Despite being the fifth most common cancer diagnosed in Australia, lung cancer is the leading cause of cancer deaths, and is in the top four leading causes of death in Australia for both males and females.
This Lung Cancer Awareness Month, experts are calling out for people to learn the symptoms of the illness, to allow for early intervention.
According to Medical Oncology Staff Specialist for the Nepean Cancer and Wellness Centre at Nepean Hospital, Dr Pei Ding, this lack of awareness is the root of the high death rates.
“People are not aware of lung cancer, so it’s usually diagnosed really late, in Stage 4, when the cancer has spread, and it cannot be cured anymore,” she said.
“If people can be more aware of the symptoms and get help early, more lives can be saved.”
Unlike other cancers, lung cancer has no screening process currently available in Australia.
“It’s a work in progress. People are now starting to understand how deadly and common lung cancer is, but it’s very underfunded compared to other cancers, like breast cancer, so the research in this area is less,” she said.
It’s because of this that it’s more important than ever to keep an eye out for symptoms.
“Specifically for lung cancer, a cough is quite common, breathlessness that can’t be explained by anything else, new pain that doesn’t go away, weight loss, and coughing up blood,” she said.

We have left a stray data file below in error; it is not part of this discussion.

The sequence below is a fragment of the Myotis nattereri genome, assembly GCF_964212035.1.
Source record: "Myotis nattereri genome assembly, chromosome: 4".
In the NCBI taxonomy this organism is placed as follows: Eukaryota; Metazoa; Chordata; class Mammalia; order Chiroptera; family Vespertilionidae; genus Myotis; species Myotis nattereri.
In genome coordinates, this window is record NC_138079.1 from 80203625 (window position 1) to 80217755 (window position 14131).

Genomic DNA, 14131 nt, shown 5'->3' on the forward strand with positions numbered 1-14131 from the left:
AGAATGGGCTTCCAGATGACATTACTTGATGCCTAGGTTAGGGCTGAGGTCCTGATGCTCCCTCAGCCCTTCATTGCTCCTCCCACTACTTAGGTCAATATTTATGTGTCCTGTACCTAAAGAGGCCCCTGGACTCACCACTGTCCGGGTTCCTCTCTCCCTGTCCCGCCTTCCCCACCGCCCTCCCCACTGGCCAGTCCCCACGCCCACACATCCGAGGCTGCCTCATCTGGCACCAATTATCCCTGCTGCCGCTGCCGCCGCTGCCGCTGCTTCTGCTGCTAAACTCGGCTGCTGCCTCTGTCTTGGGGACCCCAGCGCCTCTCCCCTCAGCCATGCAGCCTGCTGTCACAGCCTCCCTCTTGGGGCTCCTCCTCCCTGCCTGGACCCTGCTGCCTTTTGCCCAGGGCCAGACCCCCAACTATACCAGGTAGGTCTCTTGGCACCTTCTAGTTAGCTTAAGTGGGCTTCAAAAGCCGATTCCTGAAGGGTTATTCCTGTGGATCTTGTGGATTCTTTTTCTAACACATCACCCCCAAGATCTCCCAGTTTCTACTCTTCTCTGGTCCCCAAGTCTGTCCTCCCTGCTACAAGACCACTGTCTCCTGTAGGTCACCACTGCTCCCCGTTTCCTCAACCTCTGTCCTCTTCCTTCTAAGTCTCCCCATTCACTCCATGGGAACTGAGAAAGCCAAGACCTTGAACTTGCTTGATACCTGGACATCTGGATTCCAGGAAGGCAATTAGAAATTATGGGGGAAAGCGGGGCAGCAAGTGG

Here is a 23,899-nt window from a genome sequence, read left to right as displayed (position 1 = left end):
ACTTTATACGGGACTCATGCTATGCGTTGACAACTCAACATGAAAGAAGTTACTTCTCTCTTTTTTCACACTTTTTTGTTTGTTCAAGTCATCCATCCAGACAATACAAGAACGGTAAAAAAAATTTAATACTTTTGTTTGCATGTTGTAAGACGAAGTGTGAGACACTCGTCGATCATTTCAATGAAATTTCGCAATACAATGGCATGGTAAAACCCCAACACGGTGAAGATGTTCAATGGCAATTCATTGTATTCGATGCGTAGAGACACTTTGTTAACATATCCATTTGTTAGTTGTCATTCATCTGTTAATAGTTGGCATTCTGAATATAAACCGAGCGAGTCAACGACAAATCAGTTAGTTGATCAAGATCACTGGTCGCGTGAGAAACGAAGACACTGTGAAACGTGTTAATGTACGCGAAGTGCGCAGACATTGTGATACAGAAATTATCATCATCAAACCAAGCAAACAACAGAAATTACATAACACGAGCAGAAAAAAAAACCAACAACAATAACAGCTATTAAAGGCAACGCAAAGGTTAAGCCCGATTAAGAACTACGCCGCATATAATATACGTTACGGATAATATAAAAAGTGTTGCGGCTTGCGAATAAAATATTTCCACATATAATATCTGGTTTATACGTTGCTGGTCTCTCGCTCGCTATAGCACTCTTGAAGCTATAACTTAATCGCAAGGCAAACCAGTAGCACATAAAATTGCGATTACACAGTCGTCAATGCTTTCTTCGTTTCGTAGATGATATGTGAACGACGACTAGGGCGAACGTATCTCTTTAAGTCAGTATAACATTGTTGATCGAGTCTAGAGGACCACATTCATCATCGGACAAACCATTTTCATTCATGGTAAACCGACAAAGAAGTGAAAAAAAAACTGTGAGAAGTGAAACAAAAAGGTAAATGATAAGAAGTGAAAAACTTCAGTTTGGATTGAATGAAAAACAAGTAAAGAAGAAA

These symptoms should be particularly front of mind for high-risk patients.
“Age and smoking are the two main risk factors for lung cancer. Family history of cancer, not that much, but if you do have a family history of cancer, people do have a higher risk of getting cancer, though it may not be lung cancer,” she said.
“Other risks include exposure to contamination or air pollution, working in an area where there’s a lot of smoke, be it in a factory setting or even being a housewife who does a lot of gas cooking and is exposed to fumes. Exposure to asbestos is also a risk factor for lung cancer.”
It’s because of these other risk factors that lung cancer cannot always be directly associated with smoking.
“We know that one in three lung cancer patients have never smoked in their life, so even if you’ve never smoked and you have a cough that doesn’t go away, you could still have lung cancer, and you should still get it checked out,” she said.
As for what you should do if you come across these symptoms, Dr Ding recommends heading straight to your GP.
Cassidy Pearce is a news and entertainment journalist with The Western Weekender. A graduate of the University of Technology Sydney, she has previously worked with Good Morning Macarthur and joined the Weekender in 2022.